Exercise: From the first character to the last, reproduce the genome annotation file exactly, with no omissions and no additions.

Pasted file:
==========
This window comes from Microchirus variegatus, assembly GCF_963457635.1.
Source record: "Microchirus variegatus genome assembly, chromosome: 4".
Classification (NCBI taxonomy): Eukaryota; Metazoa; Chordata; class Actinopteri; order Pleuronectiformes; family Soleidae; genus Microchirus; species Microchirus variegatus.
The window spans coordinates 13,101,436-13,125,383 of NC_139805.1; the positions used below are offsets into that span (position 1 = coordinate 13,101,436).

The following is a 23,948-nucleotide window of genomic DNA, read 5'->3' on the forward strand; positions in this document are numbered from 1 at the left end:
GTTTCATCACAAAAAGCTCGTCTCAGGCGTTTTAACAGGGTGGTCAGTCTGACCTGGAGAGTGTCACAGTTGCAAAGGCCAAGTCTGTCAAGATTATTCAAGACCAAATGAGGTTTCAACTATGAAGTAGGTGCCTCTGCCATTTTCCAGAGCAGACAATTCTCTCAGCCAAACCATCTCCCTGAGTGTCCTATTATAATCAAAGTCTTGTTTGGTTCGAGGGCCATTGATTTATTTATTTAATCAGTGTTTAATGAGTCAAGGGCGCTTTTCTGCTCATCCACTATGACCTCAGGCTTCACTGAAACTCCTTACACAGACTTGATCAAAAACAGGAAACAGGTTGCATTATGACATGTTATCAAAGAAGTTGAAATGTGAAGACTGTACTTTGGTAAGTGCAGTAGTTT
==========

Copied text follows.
This window comes from Microchirus variegatus, assembly GCF_963457635.1.
Source record: "Microchirus variegatus genome assembly, chromosome: 4".
Classification (NCBI taxonomy): Eukaryota; Metazoa; Chordata; class Actinopteri; order Pleuronectiformes; family Soleidae; genus Microchirus; species Microchirus variegatus.
The window spans coordinates 13,101,436-13,125,383 of NC_139805.1; the positions used below are offsets into that span (position 1 = coordinate 13,101,436).

The following is a 23,948-nucleotide window of genomic DNA, read 5'->3' on the forward strand; positions in this document are numbered from 1 at the left end:
GTTTCATCACAAAAAGCTCGTCTCAGGCGTTTTAACAGGGTGGTCAGTCTGACCTGGAGAGTGTCACAGTTGCAAAGGCCAAGTCTGTCAAGATTATTCAAGACCAAATGAGGTTTCAACTATGAAGTAGGTGCCTCTGCCATTTTCCAGAGCAGACAATTCTCTCAGCCAAACCATCTCCCTGAGTGTCCTATTATAATCAAAGTCTTGTTTGGTTCGAGGGCCATTGATTTATTTATTTAATCAGTGTTTAATGAGTCAAGGGCGCTTTTCTGCTCATCCACTATGACCTCAGGCTTCACTGAAACTCCTTACACAGACTTGATCAAAAACAGGAAACAGGTTGCATTATGACATGTTATCAAAGAAGTTGAAATGTGAAGACTGTACTTTGGTAAGTGCAGTAGTTT